I knew what that was." So, when he's on the movie set, there's something
very fake about what he sees being made [the recreation of the massacre], and
yet, in those stereotypes, there is something primal for him. While mothers and
sons embody this transmission of culture, the film is about the transmission of
trauma, as it's transmitted from one generation to another.
story Raffi tells at the beginning of the film, about the son with his mother's
heart in his hands: what is the background for that?
are two well-known Armenian poems. The first is about a mother's heart, which is
the key to what is happening with [Raffi's stepsister] Celia [Marie-Josée Croze].
The whole story is that the girlfriend says, if you love me, you must prove it
by bringing me your mother's heart, and the boyfriend kills a deer. But the
girlfriend says no, I want your mother's heart. And the other poem, recited
later in the film, is about the dancing women and the German missionary. That's
a third person story: the poet tells what he's heard from someone else. And that
has to do with the film's layering of telling: we have this poem that was taken
from a third person, a screenwriter takes that poem, a director takes the
screenplay, directs actors, Raffi watches the performance, then tells the story
to the customs officer. So there are layers of people interpreting the story,
and passing it on.
isn't that where some of the controversy about the film is located, that
somehow, seeing an image on screen makes it fact, and so the representation of
the massacre, no matter how layered and in process of interpretation as history,
find that baffling. People have conflated the film within the film with my
movie. I think people who should be smarter about the type of work I'm doing
just can't get beyond it. The artifact of Edward's film is not
"truth." I think of him as someone who is a child of survivors, who
has heard the stories as a child, and is making this film at the end of his
career. I didn't want to be ironic about his film, to make fun of it, because
that would have been tonally wrong. But there are a lot of clues that there is a
separation between his film and my film.
again, that's a point in the film, that you can't predict how people will react.
and I should have understood this. You can frame a premiere of the film, have
shots of people watching it in a theater, but there's this atavistic effect that
the film image has -- we break down the frames, we are in that space. I have to
keep reminding myself about how that works, especially when you're dealing with
such violent imagery. People have odd journeys through movies. And that's what
makes it fascinating, that we're in this weird dream state as we watch. There
are differences in the ways people react: some are completely drawn into the
melodrama of these families, and others find it too "thick."
complexity of effect is repeated in all your films, and responses to them take
many forms: emotional, formal, political, spiritual, intellectual, combinations
of all of the above.
and I think with this film, there's an expectation that the film is going to
finally tell the truth of what happened. And actually, that's not what it's
about. It's about what the cumulative effect of what happened is, today. So, I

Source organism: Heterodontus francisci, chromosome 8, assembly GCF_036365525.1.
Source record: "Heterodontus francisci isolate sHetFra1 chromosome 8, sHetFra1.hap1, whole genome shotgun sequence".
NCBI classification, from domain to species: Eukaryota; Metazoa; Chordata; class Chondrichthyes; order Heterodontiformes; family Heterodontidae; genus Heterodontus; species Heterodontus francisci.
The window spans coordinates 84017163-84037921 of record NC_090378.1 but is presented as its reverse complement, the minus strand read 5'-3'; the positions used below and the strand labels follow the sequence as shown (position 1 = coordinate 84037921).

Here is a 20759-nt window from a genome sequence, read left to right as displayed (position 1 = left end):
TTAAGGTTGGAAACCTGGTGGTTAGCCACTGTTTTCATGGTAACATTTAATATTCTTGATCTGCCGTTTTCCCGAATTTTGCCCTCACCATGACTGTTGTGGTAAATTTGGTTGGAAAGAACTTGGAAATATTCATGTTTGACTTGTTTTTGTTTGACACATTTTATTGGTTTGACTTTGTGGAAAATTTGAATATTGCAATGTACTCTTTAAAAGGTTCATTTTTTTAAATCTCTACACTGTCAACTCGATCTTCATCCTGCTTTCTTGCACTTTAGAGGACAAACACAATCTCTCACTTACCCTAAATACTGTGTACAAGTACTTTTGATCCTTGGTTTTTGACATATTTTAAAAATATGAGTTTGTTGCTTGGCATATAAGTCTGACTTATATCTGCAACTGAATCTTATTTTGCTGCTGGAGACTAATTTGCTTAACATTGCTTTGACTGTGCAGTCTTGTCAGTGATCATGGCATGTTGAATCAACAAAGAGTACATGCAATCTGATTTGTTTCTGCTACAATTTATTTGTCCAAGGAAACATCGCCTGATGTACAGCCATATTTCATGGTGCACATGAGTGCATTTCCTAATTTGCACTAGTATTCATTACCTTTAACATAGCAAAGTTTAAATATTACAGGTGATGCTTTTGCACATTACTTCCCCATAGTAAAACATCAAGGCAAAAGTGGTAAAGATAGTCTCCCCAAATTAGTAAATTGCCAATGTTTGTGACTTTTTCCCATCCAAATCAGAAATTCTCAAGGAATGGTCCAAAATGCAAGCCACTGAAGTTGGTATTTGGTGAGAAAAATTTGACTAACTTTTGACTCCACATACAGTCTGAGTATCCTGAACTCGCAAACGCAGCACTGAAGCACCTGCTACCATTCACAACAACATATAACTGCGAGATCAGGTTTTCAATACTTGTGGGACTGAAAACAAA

think there is a viewer who during the first half hour, without even seeing any
historical footage, will feel a little lost.
you need to make more explicit transitions, dissolves to indicate
that would be so painful, right? I think very often, people think they want
things clearer and more streamlined, but they don't, really. When people say
they want to see more of the film within the film, they probably don't really.
If you saw more of that movie, you'd find it sort of unwatchable.
that's a function of anxiety over taking responsibility for your own reading.
it goes back to having this object that you can be attracted to but you don't
take the time to investigate it.
also the longstanding vexed relationship that governments, and people who want
to trust their governments, have with history. We're seeing this happen daily in
the U.S. right now, in particular.
that's why I'm so excited about the film coming out right now. In dealing with
any sort of tyranny or terror -- it's about denying someone else's humanity,
being able to abstract. To commit any sort of violence, you need to be able to
do that, to assume that other person doesn't have a right to exist. So right
now, the film can make people understand that there are other histories, other
perspectives, that you cannot abstract. Genocide is the result of being able to
abstract an entire people. But that can exist in a domestic situation, to
abstract another member of your family, we can all do that, but have to be
vigilant, and try to discover the complexity of someone else's right to exist.
think I read another interview with you, where you discussed the possibility of
an acknowledgment by an institution, a state, that might allow a "moral
also the lot of diaspora. We found ourselves in these host countries, and if the
countries that we found ourselves in would acknowledge. And there are many
states that have acknowledged that there was a genocide.
a memorial being planned in the U.S., right?
Politically, the federal government can't use the word -- it makes you wonder
when that word is used. Reagan used it once.
read that. And that was a slip?
was, actually. But it is true, that you take comfort knowing that the place that
you live in, recognizes it, even if Turkey cannot. That has a huge symbolic
value. Last night there were Turkish people in the audience, and outside of the
context of their own country, they could see that the film is offering a
discourse. I am hopeful that the film might go to the Istanbul Film festival in
helps construct that discourse.
he's so sympathetic, and so progressive. For a person of that culture to be
comfortable with his homosexuality is rare, but he's completely comfortable in
his skin, more so than his lover. When he is uncomfortable, after playing that
stereotype, Jevdet Bey, in the film, you see that he doesn't really come with an